To achieve this objective, it ensures that significant funds flow to other local organizations, which are often the best placed to set in motion projects adapted to the needs of their communities. This is a different strategy than many federal programs, which often provide funds to the state. “They just assume the state government is going to distribute it in the hills and howl where it’s needed, and that never really seems to happen,” Dennison says.
Reinforcing the organization’s bottom-up approach, Coalfield Development recently led a successful bid through collaboration with Generation West Virginia and other groups they call the ACT Now Coalition. The consortium recently received $63 million federal grants as part of the regional Build Back Better challenge. The coalition of West Virginia organizations that will benefit from the funding includes a diverse set of community groups, universities, businesses and nonprofits.
But even so expansive Federation of Legislation supports established projects and launches new ones, many small organizations foresee major hurdles ahead. Alex Weld, the executive director of Generation West Virginia, says, “Because federal funding allows us to expand our work, it also means that the operational costs of our work increase exponentially” – an expense that grants often don’t take. not in charge.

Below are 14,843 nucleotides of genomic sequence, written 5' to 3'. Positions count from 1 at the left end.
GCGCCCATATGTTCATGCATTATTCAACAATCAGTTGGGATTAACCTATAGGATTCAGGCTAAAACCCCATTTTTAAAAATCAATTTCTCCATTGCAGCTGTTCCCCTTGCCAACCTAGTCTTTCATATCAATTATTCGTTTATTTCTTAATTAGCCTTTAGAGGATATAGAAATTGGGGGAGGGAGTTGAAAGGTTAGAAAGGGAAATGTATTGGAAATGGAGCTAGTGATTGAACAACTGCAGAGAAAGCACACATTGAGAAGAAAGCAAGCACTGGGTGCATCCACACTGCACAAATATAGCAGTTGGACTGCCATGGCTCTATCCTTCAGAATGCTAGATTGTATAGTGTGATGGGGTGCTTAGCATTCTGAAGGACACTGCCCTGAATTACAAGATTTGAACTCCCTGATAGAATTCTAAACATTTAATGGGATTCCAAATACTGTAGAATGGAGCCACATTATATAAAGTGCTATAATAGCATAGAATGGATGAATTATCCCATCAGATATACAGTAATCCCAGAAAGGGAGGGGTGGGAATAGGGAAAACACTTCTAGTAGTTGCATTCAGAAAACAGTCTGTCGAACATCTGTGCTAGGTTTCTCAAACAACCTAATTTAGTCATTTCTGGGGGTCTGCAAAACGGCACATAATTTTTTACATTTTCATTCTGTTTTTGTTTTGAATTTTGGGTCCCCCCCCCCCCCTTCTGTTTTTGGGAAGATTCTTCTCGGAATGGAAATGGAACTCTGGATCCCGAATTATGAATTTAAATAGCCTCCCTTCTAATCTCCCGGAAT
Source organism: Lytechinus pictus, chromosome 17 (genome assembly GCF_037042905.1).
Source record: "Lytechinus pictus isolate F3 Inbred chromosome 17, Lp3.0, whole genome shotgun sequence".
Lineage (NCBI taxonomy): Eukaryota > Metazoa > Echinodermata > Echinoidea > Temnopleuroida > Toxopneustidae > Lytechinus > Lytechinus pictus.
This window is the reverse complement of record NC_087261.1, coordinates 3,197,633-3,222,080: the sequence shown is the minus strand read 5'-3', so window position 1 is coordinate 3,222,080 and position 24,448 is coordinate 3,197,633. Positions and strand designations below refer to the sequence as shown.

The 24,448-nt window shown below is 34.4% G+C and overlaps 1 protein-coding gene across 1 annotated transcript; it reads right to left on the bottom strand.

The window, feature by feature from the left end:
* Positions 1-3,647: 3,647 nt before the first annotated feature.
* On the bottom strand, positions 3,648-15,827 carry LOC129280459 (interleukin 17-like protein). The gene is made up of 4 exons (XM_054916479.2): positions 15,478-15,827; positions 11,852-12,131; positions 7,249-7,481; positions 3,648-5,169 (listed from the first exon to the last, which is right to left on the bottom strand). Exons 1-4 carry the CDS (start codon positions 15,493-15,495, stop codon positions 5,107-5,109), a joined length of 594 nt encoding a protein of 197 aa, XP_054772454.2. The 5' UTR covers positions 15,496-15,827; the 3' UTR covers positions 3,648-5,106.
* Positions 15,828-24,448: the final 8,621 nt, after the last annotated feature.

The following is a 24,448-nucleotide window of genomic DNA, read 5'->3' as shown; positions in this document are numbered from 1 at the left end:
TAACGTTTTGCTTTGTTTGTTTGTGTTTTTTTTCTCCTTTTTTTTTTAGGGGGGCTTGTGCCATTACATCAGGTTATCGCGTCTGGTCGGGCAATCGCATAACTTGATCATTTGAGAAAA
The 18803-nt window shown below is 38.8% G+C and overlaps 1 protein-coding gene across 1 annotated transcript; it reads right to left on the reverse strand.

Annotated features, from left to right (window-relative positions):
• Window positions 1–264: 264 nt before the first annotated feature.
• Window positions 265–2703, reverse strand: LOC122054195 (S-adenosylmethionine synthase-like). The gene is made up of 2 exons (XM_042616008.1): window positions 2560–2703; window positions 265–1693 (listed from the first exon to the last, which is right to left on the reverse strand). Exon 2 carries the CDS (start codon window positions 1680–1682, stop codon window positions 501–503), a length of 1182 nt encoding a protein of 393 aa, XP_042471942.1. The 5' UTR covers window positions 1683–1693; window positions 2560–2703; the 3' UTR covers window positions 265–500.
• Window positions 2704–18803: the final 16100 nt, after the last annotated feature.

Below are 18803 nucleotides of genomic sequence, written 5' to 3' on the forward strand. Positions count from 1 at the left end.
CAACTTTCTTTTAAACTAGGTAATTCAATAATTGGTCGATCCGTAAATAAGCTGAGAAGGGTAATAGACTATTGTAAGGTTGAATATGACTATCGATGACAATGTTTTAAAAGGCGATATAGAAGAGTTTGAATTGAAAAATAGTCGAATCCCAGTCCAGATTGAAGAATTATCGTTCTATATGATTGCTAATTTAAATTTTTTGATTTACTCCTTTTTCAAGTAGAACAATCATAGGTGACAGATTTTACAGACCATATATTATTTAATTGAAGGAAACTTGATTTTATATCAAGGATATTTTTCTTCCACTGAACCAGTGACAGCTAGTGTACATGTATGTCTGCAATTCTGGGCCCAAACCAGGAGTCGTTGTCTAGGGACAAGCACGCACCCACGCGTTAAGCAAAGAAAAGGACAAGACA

Weld says just having the administrative capacity to ensure grant documents are filed accurately — and that every dollar is accounted for — is one of the biggest challenges for small organizations. That’s why, if you look at who receives grants, it’s often states or large universities with existing administrative capacity, rather than grassroots organizations. “We’re all very, very conscious about making sure all the implementation procedures are done correctly,” Weld says, especially since grants are usually given as reimbursement, rather than upfront payments.
Generation West Virginia leads the workforce development portion of the ACT Now coalition, which means it will help ensure that four more grantees all meet these repayment requirements.
They have experience dealing with these kinds of challenges. “We’ve always been small and nimble,” says Weld, which helped shape their local approach. Whether it’s their crash course in computer coding or helping young people translate their lived experience onto a resume, Weld says their mission is to help West Virginia attract and retain young people with good jobs and giving them the means to grow.
Weld says it’s a misconception that only this round of funding will solve the region’s problems. Without sustained support for the organizations’ projects and administrative frameworks, Weld asks, “How can we ensure that the work continues?” »